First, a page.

What can human psychology teach us about the crisis facing our environment, and how to deal with it? Everything, says Per Espen Stoknes.
Per Espen Stokes is mourning the Patagonian toothfish.
He’s never seen one in real life, but he knows it’s big, grey and threatened by overfishing. “It’s on the other side of the planet, one to two thousand metres down in the ocean, and still there we wreak destruction,” says Stoknes with a sigh.
It’s not the first time he has felt this way about the loss of nature, and it won’t be the last. The Norwegian psychologist, economist and author has spent his career trying to get his head around why we treat the planet the way we do, and how we can do better. His 2015 book What we think about when we try not to think about global warming was followed by a hit TED Talk on overcoming “apocalypse fatigue” about the climate. His more recent writings, including 2021’s Tomorrow’s Economy and contributions to 2022’s Earth For All, propose ways to redesign our world in light of the climate and nature crises.
When 5 reaches Stoknes, he’s embarking on a sabbatical during which he plans to immerse himself in nature for who-knows-how-long, and let the experience guide his next project. It’s a good moment to take a step back, because Stoknes feels like his message about how to talk more constructively about the climate crisis is finally starting to stick. “Over the last two or three years… there’s been a surge, a wave, a real turning,” he says. When we hear about climate today, compared to a few years ago, for instance, it’s less likely to be illustrated with images of raging fires or desperate polar bears, and more likely to focus on how we can help. In the business world too, it’s getting harder for leaders to duck the difficult questions, he believes.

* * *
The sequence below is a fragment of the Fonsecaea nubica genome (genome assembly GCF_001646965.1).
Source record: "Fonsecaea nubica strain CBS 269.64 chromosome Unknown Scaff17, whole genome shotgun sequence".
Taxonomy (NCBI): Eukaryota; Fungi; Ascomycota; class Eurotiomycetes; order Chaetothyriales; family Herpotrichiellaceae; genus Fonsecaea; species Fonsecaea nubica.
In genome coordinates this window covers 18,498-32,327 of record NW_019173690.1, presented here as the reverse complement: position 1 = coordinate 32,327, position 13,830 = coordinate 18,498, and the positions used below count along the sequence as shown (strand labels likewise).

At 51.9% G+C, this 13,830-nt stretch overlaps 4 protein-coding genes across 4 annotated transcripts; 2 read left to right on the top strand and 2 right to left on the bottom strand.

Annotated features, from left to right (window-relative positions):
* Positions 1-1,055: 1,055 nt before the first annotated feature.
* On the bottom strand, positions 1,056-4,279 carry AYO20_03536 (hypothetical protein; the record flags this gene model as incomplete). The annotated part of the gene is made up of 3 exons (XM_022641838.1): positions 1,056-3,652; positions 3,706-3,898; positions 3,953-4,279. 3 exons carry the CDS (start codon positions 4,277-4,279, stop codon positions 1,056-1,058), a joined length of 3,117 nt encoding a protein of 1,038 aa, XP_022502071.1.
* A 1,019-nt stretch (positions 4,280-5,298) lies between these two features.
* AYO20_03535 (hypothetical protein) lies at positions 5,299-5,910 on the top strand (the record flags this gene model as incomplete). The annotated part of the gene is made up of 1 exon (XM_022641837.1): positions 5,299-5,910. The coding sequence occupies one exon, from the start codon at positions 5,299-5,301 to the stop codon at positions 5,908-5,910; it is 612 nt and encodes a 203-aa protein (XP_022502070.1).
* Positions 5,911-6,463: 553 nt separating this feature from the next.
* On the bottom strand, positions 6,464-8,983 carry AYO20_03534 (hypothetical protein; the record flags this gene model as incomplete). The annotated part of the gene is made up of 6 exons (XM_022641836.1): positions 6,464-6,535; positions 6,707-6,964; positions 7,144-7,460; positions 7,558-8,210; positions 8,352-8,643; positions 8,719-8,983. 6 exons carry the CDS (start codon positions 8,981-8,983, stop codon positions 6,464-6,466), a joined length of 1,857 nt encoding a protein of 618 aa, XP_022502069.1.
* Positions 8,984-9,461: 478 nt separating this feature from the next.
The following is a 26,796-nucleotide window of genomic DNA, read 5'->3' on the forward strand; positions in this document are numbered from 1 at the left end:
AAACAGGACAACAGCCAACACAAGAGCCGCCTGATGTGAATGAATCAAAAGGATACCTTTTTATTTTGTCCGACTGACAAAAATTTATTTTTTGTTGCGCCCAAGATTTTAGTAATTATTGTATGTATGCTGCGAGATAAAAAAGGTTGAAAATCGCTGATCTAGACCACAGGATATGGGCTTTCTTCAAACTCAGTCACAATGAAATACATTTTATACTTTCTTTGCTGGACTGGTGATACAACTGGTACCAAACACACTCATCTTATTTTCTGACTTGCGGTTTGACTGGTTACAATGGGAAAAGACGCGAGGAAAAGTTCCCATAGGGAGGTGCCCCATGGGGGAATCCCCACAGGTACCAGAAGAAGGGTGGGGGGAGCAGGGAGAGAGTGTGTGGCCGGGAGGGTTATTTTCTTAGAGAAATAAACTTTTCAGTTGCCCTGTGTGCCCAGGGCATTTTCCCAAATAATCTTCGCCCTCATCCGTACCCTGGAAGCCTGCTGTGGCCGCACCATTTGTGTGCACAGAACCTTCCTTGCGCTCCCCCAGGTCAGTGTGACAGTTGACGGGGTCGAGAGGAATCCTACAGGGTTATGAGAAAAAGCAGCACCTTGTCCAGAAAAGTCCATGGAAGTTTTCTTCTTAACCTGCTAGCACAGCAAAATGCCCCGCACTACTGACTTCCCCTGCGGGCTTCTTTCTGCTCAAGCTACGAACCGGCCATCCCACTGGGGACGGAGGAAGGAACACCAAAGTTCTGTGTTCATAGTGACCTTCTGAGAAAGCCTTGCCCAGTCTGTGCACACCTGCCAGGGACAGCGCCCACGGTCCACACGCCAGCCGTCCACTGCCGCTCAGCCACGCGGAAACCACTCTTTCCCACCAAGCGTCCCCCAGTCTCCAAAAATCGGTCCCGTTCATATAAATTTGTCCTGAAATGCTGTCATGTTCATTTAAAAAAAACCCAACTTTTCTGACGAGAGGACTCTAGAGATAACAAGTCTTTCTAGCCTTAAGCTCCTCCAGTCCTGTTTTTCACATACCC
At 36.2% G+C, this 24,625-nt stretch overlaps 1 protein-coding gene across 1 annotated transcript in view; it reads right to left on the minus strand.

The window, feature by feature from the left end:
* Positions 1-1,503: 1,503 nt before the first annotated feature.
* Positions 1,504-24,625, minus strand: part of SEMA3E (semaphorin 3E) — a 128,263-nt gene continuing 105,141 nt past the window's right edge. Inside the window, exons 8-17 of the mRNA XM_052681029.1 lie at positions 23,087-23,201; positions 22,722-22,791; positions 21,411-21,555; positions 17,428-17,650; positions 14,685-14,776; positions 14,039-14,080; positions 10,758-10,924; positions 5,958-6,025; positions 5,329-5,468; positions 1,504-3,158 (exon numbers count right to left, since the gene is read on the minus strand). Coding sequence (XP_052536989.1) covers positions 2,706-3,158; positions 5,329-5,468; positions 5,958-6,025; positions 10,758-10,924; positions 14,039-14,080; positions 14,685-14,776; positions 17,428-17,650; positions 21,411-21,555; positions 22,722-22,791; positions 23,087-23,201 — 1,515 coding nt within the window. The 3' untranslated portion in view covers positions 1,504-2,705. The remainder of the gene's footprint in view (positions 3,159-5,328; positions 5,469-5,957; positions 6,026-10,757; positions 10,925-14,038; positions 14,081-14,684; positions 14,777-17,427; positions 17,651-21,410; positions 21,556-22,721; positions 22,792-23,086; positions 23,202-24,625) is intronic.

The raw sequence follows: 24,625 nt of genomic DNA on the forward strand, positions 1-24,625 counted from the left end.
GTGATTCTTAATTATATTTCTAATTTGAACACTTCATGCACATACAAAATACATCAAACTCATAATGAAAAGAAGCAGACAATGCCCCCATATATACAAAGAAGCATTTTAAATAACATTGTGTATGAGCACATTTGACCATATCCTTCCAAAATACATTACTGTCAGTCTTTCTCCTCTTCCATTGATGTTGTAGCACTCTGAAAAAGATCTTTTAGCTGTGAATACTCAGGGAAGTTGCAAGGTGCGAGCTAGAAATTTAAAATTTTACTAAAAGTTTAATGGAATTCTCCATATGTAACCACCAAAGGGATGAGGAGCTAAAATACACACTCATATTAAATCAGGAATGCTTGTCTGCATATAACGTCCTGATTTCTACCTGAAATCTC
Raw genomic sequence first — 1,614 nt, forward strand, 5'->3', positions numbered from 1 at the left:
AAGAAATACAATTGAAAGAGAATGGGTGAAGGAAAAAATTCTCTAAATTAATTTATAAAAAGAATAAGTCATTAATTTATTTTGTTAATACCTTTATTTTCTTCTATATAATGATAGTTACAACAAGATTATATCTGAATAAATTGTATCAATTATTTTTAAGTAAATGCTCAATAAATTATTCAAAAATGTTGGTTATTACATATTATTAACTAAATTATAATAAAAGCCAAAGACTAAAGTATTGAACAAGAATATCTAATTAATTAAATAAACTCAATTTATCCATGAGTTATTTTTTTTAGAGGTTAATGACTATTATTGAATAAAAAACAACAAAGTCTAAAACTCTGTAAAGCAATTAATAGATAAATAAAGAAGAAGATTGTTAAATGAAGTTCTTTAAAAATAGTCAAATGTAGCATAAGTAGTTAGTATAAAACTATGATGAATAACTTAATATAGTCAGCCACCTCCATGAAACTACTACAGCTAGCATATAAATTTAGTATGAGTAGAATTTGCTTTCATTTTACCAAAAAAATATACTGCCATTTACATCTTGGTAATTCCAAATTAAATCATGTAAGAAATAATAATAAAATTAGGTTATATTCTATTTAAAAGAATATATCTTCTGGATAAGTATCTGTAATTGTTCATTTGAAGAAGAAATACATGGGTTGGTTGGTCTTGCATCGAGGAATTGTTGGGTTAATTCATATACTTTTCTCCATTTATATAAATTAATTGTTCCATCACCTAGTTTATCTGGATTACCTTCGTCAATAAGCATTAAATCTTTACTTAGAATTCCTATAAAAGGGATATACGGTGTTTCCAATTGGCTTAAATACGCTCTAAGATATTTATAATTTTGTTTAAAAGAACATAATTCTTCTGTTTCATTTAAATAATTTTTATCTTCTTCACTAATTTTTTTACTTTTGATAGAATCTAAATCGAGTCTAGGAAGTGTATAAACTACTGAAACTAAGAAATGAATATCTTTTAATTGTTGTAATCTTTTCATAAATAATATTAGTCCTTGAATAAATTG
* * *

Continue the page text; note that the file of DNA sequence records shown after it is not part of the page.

Knowledge is not enough
Stoknes’ interweaving of nature, psychology and economics goes back a long way. His childhood on the snowy west coast of Norway left “footprints in my soul”, he says. As a student of psychology he became intrigued by the philosopher Arne Næss’ ideas about the connections between all living things, and how it might shed new light on the mysteries of the human subconscious. But when he began practising as a clinical psychologist, Stoknes quickly tired of trying to “repair” people who were, as he saw it, victims of an exploitative economic system. Instead he decided to analyse the system itself, and ended up completing a PhD in economics. Poking at the fallacies and flawed thinking that sit at the heart of our understanding of economies, has been a key thread in Stoknes’ work.
“Just knowing that the climate is in crisis, and what the solutions are, is only a starting point”
Another thread is his exploration of the psychology of climate action (and inaction), which goes back to 2009 and the ill-fated UN climate conference in Copenhagen. Stoknes was there on the streets shouting “What do we want? Action! When do we want it? Now!… And of course there was no action.” Once he got over his disappointment, he began to wonder: “Why is it that in contrast to pandemics, in contrast to earthquakes, in contrast to wars, we don’t really take the climate threat seriously?”
The human mind is our species’ defining advantage. But if its response to an existential threat like climate change is apathy, despair and denial, then it could turn out to be our defining weakness. A key mistake on the part of scientists, Stoknes says, has been to see the mind as a “bucket” that simply needs to be filled with facts in order to change behaviour. “Being a psychologist I’ve seen over and over again how that doesn’t work,” he says. “Just knowing that the climate is in crisis and knowing what the solutions are, is only a starting point for a process of change. It’s not sufficient to get us there.”
The rise of ‘brain-friendly’ communication